Please show me why (1-a) is independent of emissivity, and therefore why they can be considered independently? --94.197.131.166 (talk) 18:25, 20 March 2010 (UTC)

Albedo is SW; emissivity is LW. But I'm rather dubious about the asserion that the avg emisivity is 0.6. I'd say it is ~1 William M. Connolley (talk) 22:13, 20 March 2010 (UTC)

radiative heat loss from full surface[edit]

Since the irradiance depends on T4, more accuracy could be obtained by integration over the surface temperature.

Last, the amount of light energy per unit area goes as the cosine of the tangent angle. Integration over the hemisphere of the cosine would give a better result for the energy input.

The geometric integrations are reasonably easy with a calculus book in hand. But even without integration, correcting for emission over the full sphere will get one in the ballpark. More problematic is the surface temperature integration of the T4 law since this requires real data. — Preceding unsigned comment added by 67.182.205.2 (talk) 18:56, 23 December 2011 (UTC)

equilibrium temperature[edit]

I have put in some wording to justify the existence of a redirect from the phrase 'equilibrium temperature', which till now was redirected to Thermodynamic equilibrium#thermal equilibrium which wasn't a suitable redirect, I think. Logically it can be argued that it was a suitable redirect, and that my new redirect is not suitable, but I think it is a matter of balance of suitabilities, and my new version may perhaps be on balance an improvement, though a still better one might soon be found.Chjoaygame (talk) 21:12, 24 December 2011 (UTC)

Error in climate sensitivity[edit]

I am baffled by the results listed under zero-dimensional models. How in the world could the temperature be twice as sensitive to albedo as it is to incident intensity? This is clearly an error. Geoffrey.landis (talk) 21:43, 30 January 2012 (UTC)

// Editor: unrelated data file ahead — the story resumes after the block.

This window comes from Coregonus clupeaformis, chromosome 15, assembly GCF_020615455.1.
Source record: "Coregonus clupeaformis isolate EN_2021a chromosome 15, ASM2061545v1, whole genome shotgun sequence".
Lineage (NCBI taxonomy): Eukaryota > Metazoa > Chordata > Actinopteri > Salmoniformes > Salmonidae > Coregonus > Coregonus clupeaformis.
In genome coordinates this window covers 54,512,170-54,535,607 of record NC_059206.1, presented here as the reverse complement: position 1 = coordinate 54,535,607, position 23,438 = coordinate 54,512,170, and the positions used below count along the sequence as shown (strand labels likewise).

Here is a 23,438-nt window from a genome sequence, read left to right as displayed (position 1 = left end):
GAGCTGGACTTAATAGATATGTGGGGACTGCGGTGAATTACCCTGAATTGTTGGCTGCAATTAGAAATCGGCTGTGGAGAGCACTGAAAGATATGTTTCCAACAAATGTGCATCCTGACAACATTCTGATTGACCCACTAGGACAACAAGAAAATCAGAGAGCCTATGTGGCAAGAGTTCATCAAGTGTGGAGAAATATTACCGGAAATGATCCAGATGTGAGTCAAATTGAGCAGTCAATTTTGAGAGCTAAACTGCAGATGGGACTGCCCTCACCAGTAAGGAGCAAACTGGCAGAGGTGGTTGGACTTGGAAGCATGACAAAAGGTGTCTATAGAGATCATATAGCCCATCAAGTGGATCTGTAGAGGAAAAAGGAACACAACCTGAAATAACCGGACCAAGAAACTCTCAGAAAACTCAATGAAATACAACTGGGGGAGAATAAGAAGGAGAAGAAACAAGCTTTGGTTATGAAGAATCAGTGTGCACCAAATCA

Good point, I think. The source seems to have been DP ages ago [16] and he definitely isn't a good source. Part of it might be that it is (1-a)S, so if a were 0.98 it would make sense. But it isn't, its about 0.3, so it doesn't make sense William M. Connolley (talk) 22:08, 30 January 2012 (UTC)

Propose adding section on U.S. National Research Council report[edit]

Hi, I'd like to add the following text to the end of the Research and Development section:

A 2012 National Research Council report discussed how the large and diverse U.S. climate modeling enterprise could evolve to become more unified.[1] Efficiencies could be gained by developing a common software infrastructure shared by all U.S. climate researchers, and holding an annual climate modeling forum, the report found.[2]

I'd also like to add information about a new website that explains climate modeling to the external links section. The website is Climate Modeling 101 http://nas-sites.org/climatemodeling/. Any feedback would be great! Best wishes, Earlgrey101 (talk) 18:49, 27 September 2012 (UTC)